Why Pedro Alvarez to the Orioles Has Pros and Cons

Alvarez gives Baltimore a power hitter, but he will cause plenty of defensive issues. Is it worth it?

The Baltimore Orioles aren't done yet.

On Monday, they swooped in and signed free agent slugger Pedro Alvarez to a one-year, $5.25 million deal.

The move gives the O's yet another power hitter from the left-hand side of the plate, helping to balance a righty-heavy lineup. It is expected that Alvarez will be the team's designated hitter most days, with Chris Davis the incumbent first baseman and Manny Machado ensconced as the team's third baseman for the foreseeable future.

Alvarez hit .243/.318/.469 with the Pirates last year, blasting 27 home runs and knocking in another 77, putting up a weighted runs created (wRC+) of 114. Not too shabby, right? 

Unfortunately, those numbers come with some ugly peripherals.

He's essentially a "three-outcome player," meaning he basically only does three things. He strikes out, walks, or hits home runs. That's it. Those strikeouts are staggering, 29.1% in 2,784 career appearances. Last year, in 150 games, he put up an fWAR of just 0.2. The year before, Alvarez' fWAR was 0.0, but it did follow two seasons in which posted fWARs of 3.0 and 2.2.

He also moves to one of the better hitters parks in all of baseball, Camden Yards. In terms of home runs per game, Oriole Park at Camden Yards was second-best in all of baseball, with Pittsburgh's PNC Park 11th. And much of those fWAR struggles were due to some pretty bad defense in his first season as a first baseman.

In Baltimore, Alvarez will not be expected to do much with the glove, playing most of his games as the team's designated hitter. Which means one thing.

In order to be worth anything, Alvarez is going to have to mash some taters. And he'll have to get at least a little bit better against left-handed pitching.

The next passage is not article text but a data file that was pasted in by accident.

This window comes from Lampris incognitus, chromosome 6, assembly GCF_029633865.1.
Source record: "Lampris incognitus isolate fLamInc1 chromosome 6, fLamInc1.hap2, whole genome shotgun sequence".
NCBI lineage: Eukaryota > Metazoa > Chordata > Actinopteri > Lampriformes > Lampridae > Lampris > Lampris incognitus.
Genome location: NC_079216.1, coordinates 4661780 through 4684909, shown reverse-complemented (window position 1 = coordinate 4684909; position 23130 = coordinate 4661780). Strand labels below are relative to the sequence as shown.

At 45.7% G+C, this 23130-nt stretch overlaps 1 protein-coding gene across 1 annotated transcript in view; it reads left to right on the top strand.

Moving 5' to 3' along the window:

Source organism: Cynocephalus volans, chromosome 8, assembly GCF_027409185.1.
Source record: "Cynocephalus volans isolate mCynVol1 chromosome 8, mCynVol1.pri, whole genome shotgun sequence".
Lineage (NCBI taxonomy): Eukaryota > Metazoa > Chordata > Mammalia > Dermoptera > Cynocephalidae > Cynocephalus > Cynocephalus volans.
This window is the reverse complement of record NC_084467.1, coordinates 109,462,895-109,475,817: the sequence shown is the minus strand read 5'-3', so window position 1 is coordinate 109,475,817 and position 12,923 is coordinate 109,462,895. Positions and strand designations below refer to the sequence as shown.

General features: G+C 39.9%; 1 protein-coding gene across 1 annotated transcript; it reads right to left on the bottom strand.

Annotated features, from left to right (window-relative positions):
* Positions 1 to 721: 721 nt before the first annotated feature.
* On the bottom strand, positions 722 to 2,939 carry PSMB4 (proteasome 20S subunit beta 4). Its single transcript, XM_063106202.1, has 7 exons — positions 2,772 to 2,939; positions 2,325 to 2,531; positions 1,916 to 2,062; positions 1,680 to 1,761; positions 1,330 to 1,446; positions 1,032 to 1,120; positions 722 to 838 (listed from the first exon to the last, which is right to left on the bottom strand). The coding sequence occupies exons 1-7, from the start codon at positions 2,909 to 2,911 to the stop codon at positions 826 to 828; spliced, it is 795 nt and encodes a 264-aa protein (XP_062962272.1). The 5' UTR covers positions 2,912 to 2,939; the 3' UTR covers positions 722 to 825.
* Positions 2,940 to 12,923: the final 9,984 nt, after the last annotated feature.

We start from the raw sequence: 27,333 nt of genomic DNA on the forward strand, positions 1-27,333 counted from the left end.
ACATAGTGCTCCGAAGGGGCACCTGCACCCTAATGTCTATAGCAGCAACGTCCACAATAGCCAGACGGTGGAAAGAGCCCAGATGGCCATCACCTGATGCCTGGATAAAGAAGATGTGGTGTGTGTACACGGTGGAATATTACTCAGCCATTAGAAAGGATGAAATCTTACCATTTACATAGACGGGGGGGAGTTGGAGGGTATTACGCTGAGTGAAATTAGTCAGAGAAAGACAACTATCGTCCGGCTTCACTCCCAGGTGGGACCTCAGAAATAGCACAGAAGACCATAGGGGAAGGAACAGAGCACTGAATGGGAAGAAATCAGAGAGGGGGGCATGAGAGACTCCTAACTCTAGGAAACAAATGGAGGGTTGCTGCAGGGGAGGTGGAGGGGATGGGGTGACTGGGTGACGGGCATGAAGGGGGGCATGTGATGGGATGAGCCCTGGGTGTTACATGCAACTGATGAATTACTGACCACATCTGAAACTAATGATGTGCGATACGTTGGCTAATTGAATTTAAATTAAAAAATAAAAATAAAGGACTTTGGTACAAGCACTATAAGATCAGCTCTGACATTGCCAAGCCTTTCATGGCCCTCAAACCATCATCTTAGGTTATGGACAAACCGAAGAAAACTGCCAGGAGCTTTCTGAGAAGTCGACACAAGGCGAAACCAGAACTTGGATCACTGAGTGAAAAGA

Last year's numbers were slightly better than his career averages against lefties. And at just 28 years old, without the pressure of playing defense, and in a homer-friendly environment, Alvarez should fare well as the Orioles' designated hitter -- and at a very cheap price for the team.

However, the addition of Alvarez creates an interesting situation. The team had come into the spring thinking right-hander Mark Trumbo would be their everyday designated hitter. Over the last two seasons, the 30-year-old has only put up an wRC+ of 91 and 108 for the Diamondbacks and Mariners. He is also a bad defender in the outfield, worth -12 defensive runs saved (DRS) in his career as an outfielder.

It appears as if Trumbo is now ticketed for right field, where things will certainly be an adventure. And now the final outfield spot on the O's comes down to Nolan Reimold or Joey Rickard in left. Needless to say, Baltimore's outfield defense could be an issue this year.

In order for this to work, Alvarez is going to have to deposit 30 or more balls over the outfield fence, and Trumbo is going to have to assure that his offense overcomes his defensive shortcomings.